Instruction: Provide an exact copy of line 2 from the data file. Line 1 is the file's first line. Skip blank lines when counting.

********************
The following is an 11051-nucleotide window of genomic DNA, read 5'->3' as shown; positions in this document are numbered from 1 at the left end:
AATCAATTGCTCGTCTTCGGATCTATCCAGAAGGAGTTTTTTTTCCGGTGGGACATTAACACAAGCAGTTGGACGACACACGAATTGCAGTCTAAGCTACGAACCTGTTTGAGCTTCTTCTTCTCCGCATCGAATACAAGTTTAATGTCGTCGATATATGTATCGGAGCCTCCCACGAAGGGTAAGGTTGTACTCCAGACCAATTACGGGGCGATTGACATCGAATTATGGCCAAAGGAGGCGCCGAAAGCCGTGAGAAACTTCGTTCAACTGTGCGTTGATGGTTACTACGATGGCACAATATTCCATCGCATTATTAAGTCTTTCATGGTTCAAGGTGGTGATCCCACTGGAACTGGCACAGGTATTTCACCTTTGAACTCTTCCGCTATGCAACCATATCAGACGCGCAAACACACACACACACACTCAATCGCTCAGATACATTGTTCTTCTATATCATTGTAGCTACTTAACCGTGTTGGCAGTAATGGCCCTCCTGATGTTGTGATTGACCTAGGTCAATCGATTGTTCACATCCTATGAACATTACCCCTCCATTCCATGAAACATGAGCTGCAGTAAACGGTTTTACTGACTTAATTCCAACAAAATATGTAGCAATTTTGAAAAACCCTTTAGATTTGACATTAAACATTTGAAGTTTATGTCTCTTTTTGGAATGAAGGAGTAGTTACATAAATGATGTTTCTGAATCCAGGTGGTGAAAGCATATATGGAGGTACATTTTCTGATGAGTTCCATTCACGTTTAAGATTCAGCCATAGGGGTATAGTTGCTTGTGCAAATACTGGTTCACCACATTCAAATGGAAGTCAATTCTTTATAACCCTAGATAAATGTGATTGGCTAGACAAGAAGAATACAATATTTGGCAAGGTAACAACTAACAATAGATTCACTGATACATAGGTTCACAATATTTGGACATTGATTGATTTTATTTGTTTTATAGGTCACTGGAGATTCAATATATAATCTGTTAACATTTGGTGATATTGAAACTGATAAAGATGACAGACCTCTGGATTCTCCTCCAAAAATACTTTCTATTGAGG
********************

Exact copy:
AATCAATTGCTCGTCTTCGGATCTATCCAGAAGGAGTTTTTTTTCCGGTGGGACATTAACACAAGCAGTTGGACGACACACGAATTGCAGTCTAAGCTACGAACCTGTTTGAGCTTCTTCTTCTCCGCATCGAATACAAGTTTAATGTCGTCGATATATGTATCGGAGCCTCCCACGAAGGGTAAGGTTGTACTCCAGACCAATTACGGGGCGATTGACATCGAATTATGGCCAAAGGAGGCGCCGAAAGCCGTGAGAAACTTCGTTCAACTGTGCGTTGATGGTTACTACGATGGCACAATATTCCATCGCATTATTAAGTCTTTCATGGTTCAAGGTGGTGATCCCACTGGAACTGGCACAGGTATTTCACCTTTGAACTCTTCCGCTATGCAACCATATCAGACGCGCAAACACACACACACACACTCAATCGCTCAGATACATTGTTCTTCTATATCATTGTAGCTACTTAACCGTGTTGGCAGTAATGGCCCTCCTGATGTTGTGATTGACCTAGGTCAATCGATTGTTCACATCCTATGAACATTACCCCTCCATTCCATGAAACATGAGCTGCAGTAAACGGTTTTACTGACTTAATTCCAACAAAATATGTAGCAATTTTGAAAAACCCTTTAGATTTGACATTAAACATTTGAAGTTTATGTCTCTTTTTGGAATGAAGGAGTAGTTACATAAATGATGTTTCTGAATCCAGGTGGTGAAAGCATATATGGAGGTACATTTTCTGATGAGTTCCATTCACGTTTAAGATTCAGCCATAGGGGTATAGTTGCTTGTGCAAATACTGGTTCACCACATTCAAATGGAAGTCAATTCTTTATAACCCTAGATAAATGTGATTGGCTAGACAAGAAGAATACAATATTTGGCAAGGTAACAACTAACAATAGATTCACTGATACATAGGTTCACAATATTTGGACATTGATTGATTTTATTTGTTTTATAGGTCACTGGAGATTCAATATATAATCTGTTAACATTTGGTGATATTGAAACTGATAAAGATGACAGACCTCTGGATTCTCCTCCAAAAATACTTTCTATTGAGG